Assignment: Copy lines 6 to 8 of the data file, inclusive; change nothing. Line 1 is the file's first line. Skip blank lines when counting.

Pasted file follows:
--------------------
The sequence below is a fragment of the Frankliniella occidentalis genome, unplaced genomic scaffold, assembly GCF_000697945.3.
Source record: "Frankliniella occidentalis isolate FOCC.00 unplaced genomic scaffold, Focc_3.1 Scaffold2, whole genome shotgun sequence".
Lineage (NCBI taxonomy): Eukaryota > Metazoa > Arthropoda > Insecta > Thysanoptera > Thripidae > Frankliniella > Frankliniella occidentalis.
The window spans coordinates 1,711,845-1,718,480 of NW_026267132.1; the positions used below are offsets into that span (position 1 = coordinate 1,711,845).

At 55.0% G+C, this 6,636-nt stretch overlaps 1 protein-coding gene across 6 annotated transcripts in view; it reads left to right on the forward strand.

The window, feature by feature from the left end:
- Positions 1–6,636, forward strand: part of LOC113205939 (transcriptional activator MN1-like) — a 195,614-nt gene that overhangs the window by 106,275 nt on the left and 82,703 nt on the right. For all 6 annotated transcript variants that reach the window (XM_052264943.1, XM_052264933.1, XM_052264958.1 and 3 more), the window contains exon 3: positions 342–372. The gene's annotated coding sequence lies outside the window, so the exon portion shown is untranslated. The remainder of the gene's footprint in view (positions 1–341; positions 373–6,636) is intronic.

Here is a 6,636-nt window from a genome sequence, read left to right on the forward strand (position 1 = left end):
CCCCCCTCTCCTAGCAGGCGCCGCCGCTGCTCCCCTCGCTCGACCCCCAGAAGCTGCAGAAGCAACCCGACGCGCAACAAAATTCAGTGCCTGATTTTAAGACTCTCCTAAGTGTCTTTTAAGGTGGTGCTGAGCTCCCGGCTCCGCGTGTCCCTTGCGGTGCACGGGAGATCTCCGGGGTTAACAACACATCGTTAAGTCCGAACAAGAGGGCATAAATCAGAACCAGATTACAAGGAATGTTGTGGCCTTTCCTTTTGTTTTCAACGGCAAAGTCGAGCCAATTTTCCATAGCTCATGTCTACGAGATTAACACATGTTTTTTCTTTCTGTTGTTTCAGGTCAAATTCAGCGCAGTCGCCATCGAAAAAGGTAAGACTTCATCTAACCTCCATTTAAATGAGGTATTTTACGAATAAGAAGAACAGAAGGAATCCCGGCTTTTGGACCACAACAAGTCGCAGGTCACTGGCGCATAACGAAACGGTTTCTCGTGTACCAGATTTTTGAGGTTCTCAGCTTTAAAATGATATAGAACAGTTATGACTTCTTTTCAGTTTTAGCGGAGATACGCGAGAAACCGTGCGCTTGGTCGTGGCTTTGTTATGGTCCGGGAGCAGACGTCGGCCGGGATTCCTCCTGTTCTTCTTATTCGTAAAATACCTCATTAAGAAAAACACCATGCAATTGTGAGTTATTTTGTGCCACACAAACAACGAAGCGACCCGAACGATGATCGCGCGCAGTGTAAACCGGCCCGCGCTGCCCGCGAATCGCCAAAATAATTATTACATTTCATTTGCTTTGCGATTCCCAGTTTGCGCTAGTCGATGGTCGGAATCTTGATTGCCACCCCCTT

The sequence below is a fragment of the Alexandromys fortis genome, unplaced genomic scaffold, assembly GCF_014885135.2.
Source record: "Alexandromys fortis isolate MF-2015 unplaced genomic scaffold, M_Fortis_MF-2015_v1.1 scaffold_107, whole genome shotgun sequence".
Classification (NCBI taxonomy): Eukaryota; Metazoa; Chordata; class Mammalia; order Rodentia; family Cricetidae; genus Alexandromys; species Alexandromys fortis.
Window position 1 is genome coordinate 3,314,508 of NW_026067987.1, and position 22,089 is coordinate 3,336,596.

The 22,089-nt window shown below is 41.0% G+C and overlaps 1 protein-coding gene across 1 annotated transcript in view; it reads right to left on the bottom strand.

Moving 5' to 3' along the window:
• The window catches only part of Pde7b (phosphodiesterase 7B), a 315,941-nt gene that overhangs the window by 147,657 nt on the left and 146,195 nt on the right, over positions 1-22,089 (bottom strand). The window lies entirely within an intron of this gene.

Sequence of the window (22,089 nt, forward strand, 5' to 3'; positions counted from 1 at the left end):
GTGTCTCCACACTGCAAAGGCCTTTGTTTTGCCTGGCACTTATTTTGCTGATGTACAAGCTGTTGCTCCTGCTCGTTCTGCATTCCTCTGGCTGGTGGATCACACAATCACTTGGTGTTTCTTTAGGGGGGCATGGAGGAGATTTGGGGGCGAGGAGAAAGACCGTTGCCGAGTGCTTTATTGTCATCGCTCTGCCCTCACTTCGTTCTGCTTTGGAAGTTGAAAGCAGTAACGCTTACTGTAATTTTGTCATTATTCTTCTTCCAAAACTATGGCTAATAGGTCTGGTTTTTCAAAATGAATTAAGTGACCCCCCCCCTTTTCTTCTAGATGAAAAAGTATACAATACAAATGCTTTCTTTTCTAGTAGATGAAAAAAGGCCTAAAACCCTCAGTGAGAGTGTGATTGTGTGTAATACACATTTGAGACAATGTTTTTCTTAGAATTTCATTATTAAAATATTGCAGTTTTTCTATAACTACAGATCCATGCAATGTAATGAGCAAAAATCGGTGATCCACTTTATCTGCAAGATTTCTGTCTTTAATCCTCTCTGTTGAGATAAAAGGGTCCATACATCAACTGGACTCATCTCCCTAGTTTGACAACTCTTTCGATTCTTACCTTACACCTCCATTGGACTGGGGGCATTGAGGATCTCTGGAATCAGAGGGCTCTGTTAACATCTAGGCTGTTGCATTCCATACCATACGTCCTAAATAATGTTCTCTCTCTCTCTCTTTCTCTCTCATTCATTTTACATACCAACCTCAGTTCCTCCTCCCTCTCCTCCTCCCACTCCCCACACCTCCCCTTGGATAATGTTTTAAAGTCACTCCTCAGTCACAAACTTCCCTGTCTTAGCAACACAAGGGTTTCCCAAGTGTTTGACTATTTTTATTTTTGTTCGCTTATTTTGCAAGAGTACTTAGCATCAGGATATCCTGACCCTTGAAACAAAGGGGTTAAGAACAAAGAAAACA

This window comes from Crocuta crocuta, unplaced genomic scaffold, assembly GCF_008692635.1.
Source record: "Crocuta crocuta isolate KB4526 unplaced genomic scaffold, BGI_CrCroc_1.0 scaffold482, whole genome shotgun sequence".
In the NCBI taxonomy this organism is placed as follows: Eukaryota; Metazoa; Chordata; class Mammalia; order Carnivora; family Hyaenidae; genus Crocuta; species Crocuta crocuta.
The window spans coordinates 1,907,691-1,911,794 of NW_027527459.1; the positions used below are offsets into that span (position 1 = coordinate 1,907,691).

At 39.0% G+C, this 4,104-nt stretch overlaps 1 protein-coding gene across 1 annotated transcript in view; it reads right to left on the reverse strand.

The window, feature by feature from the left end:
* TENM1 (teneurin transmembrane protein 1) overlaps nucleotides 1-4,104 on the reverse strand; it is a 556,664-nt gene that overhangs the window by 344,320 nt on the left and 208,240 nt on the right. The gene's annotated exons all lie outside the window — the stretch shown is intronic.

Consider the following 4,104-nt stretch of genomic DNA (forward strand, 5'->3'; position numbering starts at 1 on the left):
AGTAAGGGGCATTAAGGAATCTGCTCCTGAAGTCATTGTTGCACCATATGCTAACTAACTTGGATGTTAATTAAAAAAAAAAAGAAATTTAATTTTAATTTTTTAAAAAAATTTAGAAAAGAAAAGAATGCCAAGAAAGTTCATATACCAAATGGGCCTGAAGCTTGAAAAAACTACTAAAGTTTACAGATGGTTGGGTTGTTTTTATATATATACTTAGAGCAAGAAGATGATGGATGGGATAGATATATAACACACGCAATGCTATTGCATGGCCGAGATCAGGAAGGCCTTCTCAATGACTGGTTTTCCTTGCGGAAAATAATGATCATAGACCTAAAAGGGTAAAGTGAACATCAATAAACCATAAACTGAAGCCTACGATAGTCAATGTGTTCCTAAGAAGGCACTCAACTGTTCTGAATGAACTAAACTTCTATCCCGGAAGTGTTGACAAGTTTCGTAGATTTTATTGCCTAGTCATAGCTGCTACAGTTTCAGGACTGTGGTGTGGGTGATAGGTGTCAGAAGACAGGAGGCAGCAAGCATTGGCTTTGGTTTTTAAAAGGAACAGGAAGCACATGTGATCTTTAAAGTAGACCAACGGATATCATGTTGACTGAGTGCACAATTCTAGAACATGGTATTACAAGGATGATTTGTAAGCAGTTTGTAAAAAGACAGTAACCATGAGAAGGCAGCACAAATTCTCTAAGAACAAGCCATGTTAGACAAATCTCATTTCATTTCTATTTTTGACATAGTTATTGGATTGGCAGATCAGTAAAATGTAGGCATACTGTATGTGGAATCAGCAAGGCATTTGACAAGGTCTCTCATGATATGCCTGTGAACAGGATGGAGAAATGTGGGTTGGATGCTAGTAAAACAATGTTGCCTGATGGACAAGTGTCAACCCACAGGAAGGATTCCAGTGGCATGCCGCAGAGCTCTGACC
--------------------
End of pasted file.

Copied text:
The window, feature by feature from the left end:
- Positions 1–6,636, forward strand: part of LOC113205939 (transcriptional activator MN1-like) — a 195,614-nt gene that overhangs the window by 106,275 nt on the left and 82,703 nt on the right. For all 6 annotated transcript variants that reach the window (XM_052264943.1, XM_052264933.1, XM_052264958.1 and 3 more), the window contains exon 3: positions 342–372. The gene's annotated coding sequence lies outside the window, so the exon portion shown is untranslated. The remainder of the gene's footprint in view (positions 1–341; positions 373–6,636) is intronic.

Here is a 6,636-nt window from a genome sequence, read left to right on the forward strand (position 1 = left end):